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Visual Stress, SLD & Colorimetry

What is visual stress?

Visual stress (Meares-Irlen Syndrome), explained simply, is a sensitivity to visual patterns and, in particular, stripes. In some individuals this condition can cause perceptual problems that interfere with their reading. These symptoms can occur even if normal vision is present.

A current scientific explanation for this is that the perceptual problems are due to a hyperactivation of the visual cortex within the brain, particularly in the more anterior or frontal visual areas. As it happens, this can be reduced by a precise and unique colour.

What are the symptoms of visual stress?

Symptoms of visual stress may include any or all of the following:

  • Movement of the printed text
  • Blurring of the printed text
  • Letters changing size or shape
  • Patterns visible in the print (described as ‘rivers’ or ‘worms’)
  • Halos of colour surrounding letters or words
  • Tiring easily whilst reading
  • Visual discomfort and/or headaches
  • Red, sore and/or watery eyes


Visual stress and dyslexia

Visual stress is NOT the same as dyslexia but visual stress is more common in those who are dyslexic. Dyslexia is the term that is used to refer to reading problems that are not the outcome of poor teaching and is often associated with difficulty spelling. People are often misdiagnosed as being dyslexic due to a poor reading ability and that is why it is important that visual stress is identified as early as possible.

What is dyslexia? 

Dyslexia, also known as Specific Reading Difficulties (SRD), is a condition where an individual has a difficulty learning to and being able to read that is not consistent with their intellectual ability. It cannot be diagnosed or cured by completing a visual assessment and undergoing treatment, nor can a poor reader be turned into an average reader. Instead, the aim of a visual assessment is to make the visualisation of the text as clear and as comfortable as possible for the individual.

How do we assess visual stress?

Firstly, the patient’s symptoms need to be established with the use of a pre-assessment questionnaire and by doing this the patient has the opportunity to recognise and identify any difficulties they may be having. Some of these difficulties may have been present all of their life but when presented with the appropriate question it may be found that this is in fact something that can be treated. Often symptoms such as blurring, moving and doubling of text along with headaches are reported and it may be that these symptoms had not been reported previously.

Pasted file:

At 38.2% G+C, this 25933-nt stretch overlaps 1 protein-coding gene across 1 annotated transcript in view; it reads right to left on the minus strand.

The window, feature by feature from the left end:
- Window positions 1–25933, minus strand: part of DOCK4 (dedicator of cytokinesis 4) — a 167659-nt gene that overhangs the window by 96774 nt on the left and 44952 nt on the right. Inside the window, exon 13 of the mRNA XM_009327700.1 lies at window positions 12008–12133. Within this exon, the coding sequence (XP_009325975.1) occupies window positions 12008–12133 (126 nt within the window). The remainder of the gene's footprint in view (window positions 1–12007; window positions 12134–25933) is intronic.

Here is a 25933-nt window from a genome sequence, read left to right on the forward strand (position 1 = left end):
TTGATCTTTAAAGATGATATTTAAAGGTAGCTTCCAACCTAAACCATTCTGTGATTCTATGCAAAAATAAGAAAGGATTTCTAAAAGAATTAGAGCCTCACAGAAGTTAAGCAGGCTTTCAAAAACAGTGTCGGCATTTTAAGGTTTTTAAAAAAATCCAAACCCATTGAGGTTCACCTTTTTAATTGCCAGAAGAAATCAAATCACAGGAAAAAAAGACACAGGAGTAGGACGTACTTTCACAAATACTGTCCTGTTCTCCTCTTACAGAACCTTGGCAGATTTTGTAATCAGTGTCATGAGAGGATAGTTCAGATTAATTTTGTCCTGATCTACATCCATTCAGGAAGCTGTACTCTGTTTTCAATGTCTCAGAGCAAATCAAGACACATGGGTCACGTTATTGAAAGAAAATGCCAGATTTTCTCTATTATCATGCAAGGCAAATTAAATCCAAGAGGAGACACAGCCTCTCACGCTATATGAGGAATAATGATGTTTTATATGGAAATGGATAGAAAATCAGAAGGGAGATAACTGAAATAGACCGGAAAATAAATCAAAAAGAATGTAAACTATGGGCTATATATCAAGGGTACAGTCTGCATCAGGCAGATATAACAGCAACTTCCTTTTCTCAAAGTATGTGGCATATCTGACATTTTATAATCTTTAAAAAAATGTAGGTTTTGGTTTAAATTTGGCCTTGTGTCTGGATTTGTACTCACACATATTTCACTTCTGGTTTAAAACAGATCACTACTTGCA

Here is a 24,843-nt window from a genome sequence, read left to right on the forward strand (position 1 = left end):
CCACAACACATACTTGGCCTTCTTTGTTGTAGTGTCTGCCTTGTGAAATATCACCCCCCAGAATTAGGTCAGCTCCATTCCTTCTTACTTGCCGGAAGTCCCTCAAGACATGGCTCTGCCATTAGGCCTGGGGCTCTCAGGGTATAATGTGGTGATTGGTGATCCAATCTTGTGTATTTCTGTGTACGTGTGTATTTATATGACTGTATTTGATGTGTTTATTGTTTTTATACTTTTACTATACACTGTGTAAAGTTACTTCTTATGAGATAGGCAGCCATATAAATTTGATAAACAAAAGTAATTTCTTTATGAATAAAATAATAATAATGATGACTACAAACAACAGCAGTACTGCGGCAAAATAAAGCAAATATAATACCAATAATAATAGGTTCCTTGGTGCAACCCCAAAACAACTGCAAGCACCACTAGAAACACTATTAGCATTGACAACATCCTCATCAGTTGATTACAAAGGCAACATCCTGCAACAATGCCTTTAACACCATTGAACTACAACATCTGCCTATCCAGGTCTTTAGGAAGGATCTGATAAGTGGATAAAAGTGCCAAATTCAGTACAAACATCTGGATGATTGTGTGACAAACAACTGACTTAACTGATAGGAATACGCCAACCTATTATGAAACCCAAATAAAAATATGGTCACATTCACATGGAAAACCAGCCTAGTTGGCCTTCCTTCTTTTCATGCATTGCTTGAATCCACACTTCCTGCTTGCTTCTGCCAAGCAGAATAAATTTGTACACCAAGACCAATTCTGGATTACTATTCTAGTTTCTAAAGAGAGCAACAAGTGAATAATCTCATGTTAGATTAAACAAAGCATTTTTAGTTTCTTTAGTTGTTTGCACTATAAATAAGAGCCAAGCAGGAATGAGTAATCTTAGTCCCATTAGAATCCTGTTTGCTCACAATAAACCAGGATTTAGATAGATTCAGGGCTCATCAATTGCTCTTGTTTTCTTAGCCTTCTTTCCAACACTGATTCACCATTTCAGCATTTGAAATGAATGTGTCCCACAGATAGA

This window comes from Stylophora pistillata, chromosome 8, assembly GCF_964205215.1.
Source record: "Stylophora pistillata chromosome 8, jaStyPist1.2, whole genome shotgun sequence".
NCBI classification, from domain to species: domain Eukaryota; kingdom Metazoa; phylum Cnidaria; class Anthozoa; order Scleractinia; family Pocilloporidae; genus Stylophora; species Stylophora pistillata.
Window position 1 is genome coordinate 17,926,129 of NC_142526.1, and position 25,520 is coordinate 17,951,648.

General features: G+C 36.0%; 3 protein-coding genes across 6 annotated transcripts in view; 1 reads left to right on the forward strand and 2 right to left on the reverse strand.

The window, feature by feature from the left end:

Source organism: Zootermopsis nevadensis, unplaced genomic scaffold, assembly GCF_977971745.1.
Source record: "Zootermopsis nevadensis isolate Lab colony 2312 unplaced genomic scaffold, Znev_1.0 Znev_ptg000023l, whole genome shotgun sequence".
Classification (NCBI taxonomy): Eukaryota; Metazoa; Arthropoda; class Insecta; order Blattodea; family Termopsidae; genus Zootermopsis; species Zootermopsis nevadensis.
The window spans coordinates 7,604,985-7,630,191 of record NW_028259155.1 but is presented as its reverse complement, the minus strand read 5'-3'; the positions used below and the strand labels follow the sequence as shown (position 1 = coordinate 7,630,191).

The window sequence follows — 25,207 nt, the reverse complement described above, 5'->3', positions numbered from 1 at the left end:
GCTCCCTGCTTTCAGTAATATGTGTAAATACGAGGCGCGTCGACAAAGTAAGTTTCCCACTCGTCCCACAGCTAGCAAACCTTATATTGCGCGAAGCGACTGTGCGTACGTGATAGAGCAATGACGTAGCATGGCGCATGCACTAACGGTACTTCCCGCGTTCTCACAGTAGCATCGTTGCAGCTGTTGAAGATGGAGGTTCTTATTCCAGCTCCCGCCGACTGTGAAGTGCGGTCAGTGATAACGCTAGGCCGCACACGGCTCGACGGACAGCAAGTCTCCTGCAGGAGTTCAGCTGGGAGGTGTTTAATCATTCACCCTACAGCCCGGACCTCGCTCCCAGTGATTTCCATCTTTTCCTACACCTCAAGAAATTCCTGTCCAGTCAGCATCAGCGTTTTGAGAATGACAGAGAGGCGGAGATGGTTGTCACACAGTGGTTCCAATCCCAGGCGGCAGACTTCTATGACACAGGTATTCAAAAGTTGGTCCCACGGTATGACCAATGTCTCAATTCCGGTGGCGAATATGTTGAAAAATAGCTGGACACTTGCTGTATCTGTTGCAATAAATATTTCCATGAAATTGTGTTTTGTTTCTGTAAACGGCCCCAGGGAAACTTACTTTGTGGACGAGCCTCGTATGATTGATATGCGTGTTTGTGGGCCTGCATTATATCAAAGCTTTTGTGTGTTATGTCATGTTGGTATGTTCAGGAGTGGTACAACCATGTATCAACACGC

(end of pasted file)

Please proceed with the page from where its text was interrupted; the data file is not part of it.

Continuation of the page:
What does the assessment involve?

During the assessment there are 3 areas of visual function that are examined. These are:

1. Focusing ability

This looks at long-sightedness (i.e. the increased effort needed for near vision), short-sightedness (i.e. poor distance vision), astigmatism (i.e. where both distance vision and near vision are affected) and accommodation (i.e. the ability to change focus from distance to near and vice versa)

2. Binocular vision

This refers to the ability of the two eyes to work together. It is possible for the eyes to work perfectly well individually but if they do not work well together then the patient will have difficulties. Symptoms that are often present when the eyes are not working well together include double vision and/or moving of text.

3. Response to colour

When viewed against a coloured background, some people find text clearer and therefore easier to read than if the same text were presented as black on white. When carrying out an assessment, each patient is unique and therefore a randomised test is used to select the most appropriate coloured overlay for them. However, this test is subjective and therefore may not be suitable for young children.

What can be done to manage visual stress?

The management of visual stress can include any and/or all of the following:

  • Spectacles

These can be issued to correct long-sightedness, short-sightedness, astigmatism and some binocular vision issues.

  • Eye exercises

These can be used to help improve accommodation issues and some binocular vision issues. These are often carried out at home and progress is monitored by way of regular follow-up appointments with the optometrist.

  • Coloured overlays

These can be issued if the assessment indicates that they would be beneficial. The coloured overlays are used for a period of 2 – 3 months whereby the patient uses them on a voluntary basis. After the overlays have been used for this period of time and they have proven to be significantly beneficial to the patient then tinted spectacle lenses may be advised. The colour of the tinted spectacle lenses will be more specific to the individual’s needs and is very often a different colour to that of the overlays that had previously been issued. Tinted spectacles lenses are often more convenient than overlays for use at a computer or for looking at a board.

If you would like to book an assessment or have any queries relating to this service then please contact our practice in Churchdown directly. Alternatively, for further information at this point please refer to the following documents:




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